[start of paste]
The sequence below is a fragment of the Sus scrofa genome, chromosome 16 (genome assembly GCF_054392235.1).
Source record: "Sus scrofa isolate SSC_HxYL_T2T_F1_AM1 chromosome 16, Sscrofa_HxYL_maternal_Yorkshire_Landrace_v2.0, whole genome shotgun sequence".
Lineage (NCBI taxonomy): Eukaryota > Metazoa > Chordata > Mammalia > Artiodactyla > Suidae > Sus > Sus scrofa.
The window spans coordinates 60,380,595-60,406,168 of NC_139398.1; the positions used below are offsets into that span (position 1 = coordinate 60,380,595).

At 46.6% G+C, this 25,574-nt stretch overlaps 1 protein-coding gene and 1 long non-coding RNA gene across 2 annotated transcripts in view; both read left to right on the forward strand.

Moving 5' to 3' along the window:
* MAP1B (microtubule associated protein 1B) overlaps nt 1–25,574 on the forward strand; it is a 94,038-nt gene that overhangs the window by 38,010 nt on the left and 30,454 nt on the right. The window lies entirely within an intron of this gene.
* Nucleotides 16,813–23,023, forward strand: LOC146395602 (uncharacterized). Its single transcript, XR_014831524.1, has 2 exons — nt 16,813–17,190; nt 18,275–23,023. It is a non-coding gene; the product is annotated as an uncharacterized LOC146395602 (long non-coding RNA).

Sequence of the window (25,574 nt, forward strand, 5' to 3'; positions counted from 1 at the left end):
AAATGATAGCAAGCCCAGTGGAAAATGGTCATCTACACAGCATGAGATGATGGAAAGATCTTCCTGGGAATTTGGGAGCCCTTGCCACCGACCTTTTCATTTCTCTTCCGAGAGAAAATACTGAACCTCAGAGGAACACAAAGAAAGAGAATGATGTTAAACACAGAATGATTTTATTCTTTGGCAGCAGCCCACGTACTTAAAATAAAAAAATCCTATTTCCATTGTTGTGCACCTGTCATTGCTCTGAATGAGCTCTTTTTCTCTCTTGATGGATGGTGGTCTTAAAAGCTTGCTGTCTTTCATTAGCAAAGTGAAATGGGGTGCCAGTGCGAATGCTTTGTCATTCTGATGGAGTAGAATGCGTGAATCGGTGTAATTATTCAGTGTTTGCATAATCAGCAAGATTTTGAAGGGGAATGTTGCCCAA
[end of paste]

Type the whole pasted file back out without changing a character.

The sequence below is a fragment of the Sus scrofa genome, chromosome 16 (genome assembly GCF_054392235.1).
Source record: "Sus scrofa isolate SSC_HxYL_T2T_F1_AM1 chromosome 16, Sscrofa_HxYL_maternal_Yorkshire_Landrace_v2.0, whole genome shotgun sequence".
Lineage (NCBI taxonomy): Eukaryota > Metazoa > Chordata > Mammalia > Artiodactyla > Suidae > Sus > Sus scrofa.
The window spans coordinates 60,380,595-60,406,168 of NC_139398.1; the positions used below are offsets into that span (position 1 = coordinate 60,380,595).

At 46.6% G+C, this 25,574-nt stretch overlaps 1 protein-coding gene and 1 long non-coding RNA gene across 2 annotated transcripts in view; both read left to right on the forward strand.

Moving 5' to 3' along the window:
* MAP1B (microtubule associated protein 1B) overlaps nt 1–25,574 on the forward strand; it is a 94,038-nt gene that overhangs the window by 38,010 nt on the left and 30,454 nt on the right. The window lies entirely within an intron of this gene.
* Nucleotides 16,813–23,023, forward strand: LOC146395602 (uncharacterized). Its single transcript, XR_014831524.1, has 2 exons — nt 16,813–17,190; nt 18,275–23,023. It is a non-coding gene; the product is annotated as an uncharacterized LOC146395602 (long non-coding RNA).

Sequence of the window (25,574 nt, forward strand, 5' to 3'; positions counted from 1 at the left end):
AAATGATAGCAAGCCCAGTGGAAAATGGTCATCTACACAGCATGAGATGATGGAAAGATCTTCCTGGGAATTTGGGAGCCCTTGCCACCGACCTTTTCATTTCTCTTCCGAGAGAAAATACTGAACCTCAGAGGAACACAAAGAAAGAGAATGATGTTAAACACAGAATGATTTTATTCTTTGGCAGCAGCCCACGTACTTAAAATAAAAAAATCCTATTTCCATTGTTGTGCACCTGTCATTGCTCTGAATGAGCTCTTTTTCTCTCTTGATGGATGGTGGTCTTAAAAGCTTGCTGTCTTTCATTAGCAAAGTGAAATGGGGTGCCAGTGCGAATGCTTTGTCATTCTGATGGAGTAGAATGCGTGAATCGGTGTAATTATTCAGTGTTTGCATAATCAGCAAGATTTTGAAGGGGAATGTTGCCCAA